Stargazing Nights - CLOSED
- Frosty Drew Observatory
- Friday March 2, 2018 - CLOSED
- $1 Suggested Donation per Person
Tonight is Stargazing Night at Frosty Drew Observatory and the ongoing Nor'easter is setup to crash our night of celestial amazement. Heavy rain, high winds, and flooding will keep Frosty Drew Observatory and Sky Theatre closed tonight. The bright 99% waning gibbous Moon, which is one day past full, would have hammered our view of the sky anyway. Though any chance to observe the sky in between the relentless bouts of intense rainfall and clouds, are coveted opportunities. We will return to our regular Stargazing Nights schedule on Friday, March 9, 2018.
Last night at 7:51 p.m. EST (Thursday, March 1st) the full lunar phase occurred. Since it takes 29.5 days for lunar phases to complete one full cycle, the next full lunar phase will occur on Saturday, March 31st at 8:37 a.m. EDT. Based on modern definition, that makes the March 31st Full Moon a Blue Moon, and the second Blue Moon so far in 2018. January’s Blue Moon occurred on January 31st at 8:27 a.m. EST. Being that February had only 28 days this year (not a leap year), the short month got the shaft on the Full Moon. Following older definitions of the Blue Moon, which states that the third Full Moon in a season with four Full Moons, is the Blue Moon; neither the second January Full Moon or the second March Full Moon would have been considered Blue Moon’s. Embrace the current definition and the March 30-31st Full Moon will offer a second chance at catching site of the Blue Moon for those who missed it in January.
On Sunday, March 11, 2018 at 2:00 a.m., Daylight Savings Time will kick in, stealing an hour of stargazing or sleep, depending on your priorities. A good mnemonic for remembering which way to turn your clock: “In the fall, fall back one hour. At spring, spring forward one hour”. So don’t forget to spring your clocks forward one hour on Sunday morning, March 11th.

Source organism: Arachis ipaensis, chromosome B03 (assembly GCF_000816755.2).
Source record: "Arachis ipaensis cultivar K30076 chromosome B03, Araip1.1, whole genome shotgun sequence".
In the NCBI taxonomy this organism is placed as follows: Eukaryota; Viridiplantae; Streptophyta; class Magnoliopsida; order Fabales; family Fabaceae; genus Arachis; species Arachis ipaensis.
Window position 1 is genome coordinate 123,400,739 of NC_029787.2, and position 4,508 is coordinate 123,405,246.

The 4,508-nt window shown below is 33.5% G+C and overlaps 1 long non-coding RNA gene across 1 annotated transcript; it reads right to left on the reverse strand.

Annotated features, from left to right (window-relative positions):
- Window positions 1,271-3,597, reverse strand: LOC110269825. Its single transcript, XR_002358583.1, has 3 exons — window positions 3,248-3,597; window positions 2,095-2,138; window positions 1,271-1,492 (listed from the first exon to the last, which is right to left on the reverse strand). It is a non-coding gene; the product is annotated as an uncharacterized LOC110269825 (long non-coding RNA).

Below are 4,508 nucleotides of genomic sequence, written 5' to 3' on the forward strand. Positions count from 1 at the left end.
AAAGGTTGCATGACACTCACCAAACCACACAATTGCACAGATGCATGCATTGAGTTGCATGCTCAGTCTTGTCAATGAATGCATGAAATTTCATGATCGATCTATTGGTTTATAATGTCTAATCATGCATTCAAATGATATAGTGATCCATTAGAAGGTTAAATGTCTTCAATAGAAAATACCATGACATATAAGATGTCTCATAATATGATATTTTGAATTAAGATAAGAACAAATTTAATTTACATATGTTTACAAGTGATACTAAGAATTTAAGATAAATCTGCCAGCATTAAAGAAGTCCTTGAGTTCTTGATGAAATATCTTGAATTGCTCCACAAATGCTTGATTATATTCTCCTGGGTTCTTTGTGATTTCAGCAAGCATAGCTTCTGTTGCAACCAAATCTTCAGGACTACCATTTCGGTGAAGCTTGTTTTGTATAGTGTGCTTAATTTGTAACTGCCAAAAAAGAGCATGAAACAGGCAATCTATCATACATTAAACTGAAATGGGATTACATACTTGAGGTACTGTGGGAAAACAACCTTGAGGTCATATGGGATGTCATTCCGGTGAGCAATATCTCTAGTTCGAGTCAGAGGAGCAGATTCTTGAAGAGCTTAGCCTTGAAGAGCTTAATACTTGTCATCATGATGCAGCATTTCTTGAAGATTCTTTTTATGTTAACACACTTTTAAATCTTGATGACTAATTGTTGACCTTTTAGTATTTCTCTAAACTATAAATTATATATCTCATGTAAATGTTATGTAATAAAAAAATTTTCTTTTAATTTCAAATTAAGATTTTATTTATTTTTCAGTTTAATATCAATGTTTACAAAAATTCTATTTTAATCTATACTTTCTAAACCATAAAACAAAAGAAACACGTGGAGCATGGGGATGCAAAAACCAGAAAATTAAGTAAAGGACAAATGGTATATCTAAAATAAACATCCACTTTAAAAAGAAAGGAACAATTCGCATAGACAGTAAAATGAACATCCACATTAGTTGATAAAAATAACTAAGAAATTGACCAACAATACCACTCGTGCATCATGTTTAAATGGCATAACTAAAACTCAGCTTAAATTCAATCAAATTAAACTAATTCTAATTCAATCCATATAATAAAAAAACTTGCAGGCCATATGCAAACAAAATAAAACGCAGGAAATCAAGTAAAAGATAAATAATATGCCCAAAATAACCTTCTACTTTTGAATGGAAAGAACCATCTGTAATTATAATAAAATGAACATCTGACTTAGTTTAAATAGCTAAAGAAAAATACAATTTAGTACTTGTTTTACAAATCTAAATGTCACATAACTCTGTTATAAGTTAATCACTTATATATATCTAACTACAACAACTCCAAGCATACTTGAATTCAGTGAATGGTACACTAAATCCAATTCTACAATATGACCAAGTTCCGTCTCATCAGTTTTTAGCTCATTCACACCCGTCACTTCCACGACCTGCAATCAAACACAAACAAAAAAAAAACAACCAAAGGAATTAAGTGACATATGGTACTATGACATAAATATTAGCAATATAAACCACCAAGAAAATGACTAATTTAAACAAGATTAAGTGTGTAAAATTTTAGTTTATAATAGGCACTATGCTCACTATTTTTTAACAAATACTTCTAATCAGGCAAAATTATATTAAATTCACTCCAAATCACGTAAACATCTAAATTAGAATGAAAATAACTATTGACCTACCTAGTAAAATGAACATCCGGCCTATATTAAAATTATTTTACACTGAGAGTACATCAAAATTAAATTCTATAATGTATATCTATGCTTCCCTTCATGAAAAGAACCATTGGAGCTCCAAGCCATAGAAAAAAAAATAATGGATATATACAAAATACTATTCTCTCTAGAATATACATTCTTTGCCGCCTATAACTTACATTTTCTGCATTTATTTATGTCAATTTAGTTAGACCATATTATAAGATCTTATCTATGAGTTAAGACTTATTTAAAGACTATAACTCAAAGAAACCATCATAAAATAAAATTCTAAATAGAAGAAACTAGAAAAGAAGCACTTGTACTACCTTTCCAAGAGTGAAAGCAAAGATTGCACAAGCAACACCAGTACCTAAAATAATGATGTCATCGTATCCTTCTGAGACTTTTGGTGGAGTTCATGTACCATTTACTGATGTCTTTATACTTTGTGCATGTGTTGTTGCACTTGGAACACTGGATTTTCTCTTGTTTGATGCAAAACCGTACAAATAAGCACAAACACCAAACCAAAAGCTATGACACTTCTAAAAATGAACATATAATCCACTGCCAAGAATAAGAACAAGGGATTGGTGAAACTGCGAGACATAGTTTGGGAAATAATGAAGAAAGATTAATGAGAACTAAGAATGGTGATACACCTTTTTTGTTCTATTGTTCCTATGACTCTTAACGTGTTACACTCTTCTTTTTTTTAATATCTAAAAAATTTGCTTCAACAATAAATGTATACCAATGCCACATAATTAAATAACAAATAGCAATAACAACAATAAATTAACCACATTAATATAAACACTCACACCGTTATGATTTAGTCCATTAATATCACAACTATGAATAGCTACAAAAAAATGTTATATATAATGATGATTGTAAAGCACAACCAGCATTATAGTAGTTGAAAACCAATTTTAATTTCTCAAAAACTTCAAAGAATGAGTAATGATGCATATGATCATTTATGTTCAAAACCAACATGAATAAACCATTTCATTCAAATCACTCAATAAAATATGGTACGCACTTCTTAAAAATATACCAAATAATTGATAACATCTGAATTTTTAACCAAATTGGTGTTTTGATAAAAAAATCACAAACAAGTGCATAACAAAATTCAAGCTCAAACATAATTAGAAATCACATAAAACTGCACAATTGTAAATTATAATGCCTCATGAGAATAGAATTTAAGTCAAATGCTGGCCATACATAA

Over the next couple weeks, Mercury will be at best viewing in the western sky just after sunset. Mercury takes 88 Earth days to complete one full orbit around the Sun. This places Mercury in the morning sky just before sunrise twice per year, as well as in the evening sky just after sunset twice per year. Being closer to the Sun than Earth, we have to look towards the Sun to observe Mercury and only see it when it arrives on either side of the Sun. If you have clear skies over the next few nights, you can catch Mercury right next to Venus, low on the western horizon in dusk.
This past week, Jupiter, which is currently residing in the constellation Libra, has started to rise before midnight. With each passing night Jupiter will rise earlier, eventually rising around sunset on May 9, 2018, when opposition occurs. Jupiter is one of the more exciting planets we view at Frosty Drew Observatory in our telescope. Whether it’s the four Galilean Moons, the dark and dynamic equatorial bands in Jupiter’s atmosphere, the Great Red Spot, or any number of fabulous shadow transits compliments of it’s huge size, 3° axial tilt, and four large satellites with stable orbital resonance; Jupiter is a fabulous world to observe. In about mid-March we will begin viewing Jupiter regularly at Frosty Drew Observatory. Though if you are up before sunrise, you have probably been noticing Jupiter blazing brightly overhead in the southern sky for the past month. Jupiter is one of four planets lined up for stunning views this summer, alongside Venus, Mars, and Saturn. So don’t miss out on a fabulous view of the Solar System this summer at Frosty Drew Observatory!